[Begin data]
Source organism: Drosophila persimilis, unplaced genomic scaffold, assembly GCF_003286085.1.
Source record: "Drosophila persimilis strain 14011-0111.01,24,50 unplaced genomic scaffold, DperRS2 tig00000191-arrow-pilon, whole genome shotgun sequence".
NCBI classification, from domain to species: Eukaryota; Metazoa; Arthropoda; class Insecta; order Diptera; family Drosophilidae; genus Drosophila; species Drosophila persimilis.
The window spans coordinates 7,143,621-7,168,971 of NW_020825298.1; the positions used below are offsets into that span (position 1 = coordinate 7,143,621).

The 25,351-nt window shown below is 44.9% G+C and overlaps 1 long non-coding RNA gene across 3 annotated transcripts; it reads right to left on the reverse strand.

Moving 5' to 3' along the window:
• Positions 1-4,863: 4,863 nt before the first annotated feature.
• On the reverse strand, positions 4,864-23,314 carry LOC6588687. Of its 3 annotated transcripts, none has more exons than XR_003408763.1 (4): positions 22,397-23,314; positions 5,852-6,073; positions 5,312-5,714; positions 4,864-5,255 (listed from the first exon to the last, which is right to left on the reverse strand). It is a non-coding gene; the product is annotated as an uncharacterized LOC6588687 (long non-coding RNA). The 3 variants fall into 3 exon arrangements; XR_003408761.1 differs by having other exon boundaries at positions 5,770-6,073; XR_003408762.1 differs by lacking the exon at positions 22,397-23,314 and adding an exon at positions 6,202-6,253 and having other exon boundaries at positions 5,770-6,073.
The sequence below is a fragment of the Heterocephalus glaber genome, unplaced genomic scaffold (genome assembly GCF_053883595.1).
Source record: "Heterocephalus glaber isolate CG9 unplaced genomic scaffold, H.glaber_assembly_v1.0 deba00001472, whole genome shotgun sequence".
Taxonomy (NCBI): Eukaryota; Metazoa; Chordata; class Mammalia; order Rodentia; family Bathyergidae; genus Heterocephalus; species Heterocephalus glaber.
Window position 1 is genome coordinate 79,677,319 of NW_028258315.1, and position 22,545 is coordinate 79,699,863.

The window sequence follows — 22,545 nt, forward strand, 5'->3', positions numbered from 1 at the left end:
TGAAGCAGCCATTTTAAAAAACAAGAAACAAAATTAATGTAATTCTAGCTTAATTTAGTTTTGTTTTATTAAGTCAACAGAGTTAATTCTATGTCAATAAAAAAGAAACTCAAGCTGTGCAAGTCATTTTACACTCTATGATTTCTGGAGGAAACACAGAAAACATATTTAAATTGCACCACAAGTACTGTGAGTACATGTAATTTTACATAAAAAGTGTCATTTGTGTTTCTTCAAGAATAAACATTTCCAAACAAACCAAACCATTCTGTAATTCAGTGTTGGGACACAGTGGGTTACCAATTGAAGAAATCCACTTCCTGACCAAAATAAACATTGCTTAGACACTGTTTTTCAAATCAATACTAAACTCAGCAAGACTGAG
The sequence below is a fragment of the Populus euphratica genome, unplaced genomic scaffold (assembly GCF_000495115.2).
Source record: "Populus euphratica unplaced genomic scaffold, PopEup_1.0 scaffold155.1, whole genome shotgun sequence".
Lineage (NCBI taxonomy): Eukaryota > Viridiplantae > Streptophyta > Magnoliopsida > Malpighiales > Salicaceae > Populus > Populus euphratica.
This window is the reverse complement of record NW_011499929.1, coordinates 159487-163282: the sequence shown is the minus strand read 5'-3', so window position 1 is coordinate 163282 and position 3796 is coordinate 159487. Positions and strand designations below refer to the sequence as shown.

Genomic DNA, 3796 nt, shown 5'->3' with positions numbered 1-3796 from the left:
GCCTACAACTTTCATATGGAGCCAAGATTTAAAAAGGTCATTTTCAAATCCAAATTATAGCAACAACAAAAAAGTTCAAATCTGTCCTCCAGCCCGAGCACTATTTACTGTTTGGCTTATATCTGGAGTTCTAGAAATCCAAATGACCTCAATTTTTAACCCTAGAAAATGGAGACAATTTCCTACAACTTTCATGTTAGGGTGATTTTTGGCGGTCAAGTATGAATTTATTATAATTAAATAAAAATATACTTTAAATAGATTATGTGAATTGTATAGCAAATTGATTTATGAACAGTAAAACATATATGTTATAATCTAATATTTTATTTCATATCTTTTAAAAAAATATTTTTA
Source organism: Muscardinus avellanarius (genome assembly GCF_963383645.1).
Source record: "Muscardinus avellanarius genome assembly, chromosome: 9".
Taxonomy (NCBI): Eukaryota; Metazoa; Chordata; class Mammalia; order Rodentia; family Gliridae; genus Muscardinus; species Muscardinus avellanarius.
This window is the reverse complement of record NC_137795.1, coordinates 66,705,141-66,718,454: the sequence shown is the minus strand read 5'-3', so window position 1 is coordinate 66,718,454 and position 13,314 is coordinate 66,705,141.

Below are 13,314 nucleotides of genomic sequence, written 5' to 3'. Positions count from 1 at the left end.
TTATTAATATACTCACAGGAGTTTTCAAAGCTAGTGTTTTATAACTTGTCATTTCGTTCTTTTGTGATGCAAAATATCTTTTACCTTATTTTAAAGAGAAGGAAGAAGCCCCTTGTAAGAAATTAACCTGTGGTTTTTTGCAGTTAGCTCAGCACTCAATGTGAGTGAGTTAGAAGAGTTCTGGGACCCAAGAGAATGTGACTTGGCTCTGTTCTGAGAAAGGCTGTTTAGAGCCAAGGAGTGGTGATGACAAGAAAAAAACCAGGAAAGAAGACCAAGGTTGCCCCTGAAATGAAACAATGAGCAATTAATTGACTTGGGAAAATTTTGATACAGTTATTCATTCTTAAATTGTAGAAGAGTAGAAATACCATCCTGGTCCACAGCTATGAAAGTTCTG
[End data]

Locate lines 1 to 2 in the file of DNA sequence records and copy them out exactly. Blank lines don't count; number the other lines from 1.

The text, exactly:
Source organism: Drosophila persimilis, unplaced genomic scaffold, assembly GCF_003286085.1.
Source record: "Drosophila persimilis strain 14011-0111.01,24,50 unplaced genomic scaffold, DperRS2 tig00000191-arrow-pilon, whole genome shotgun sequence".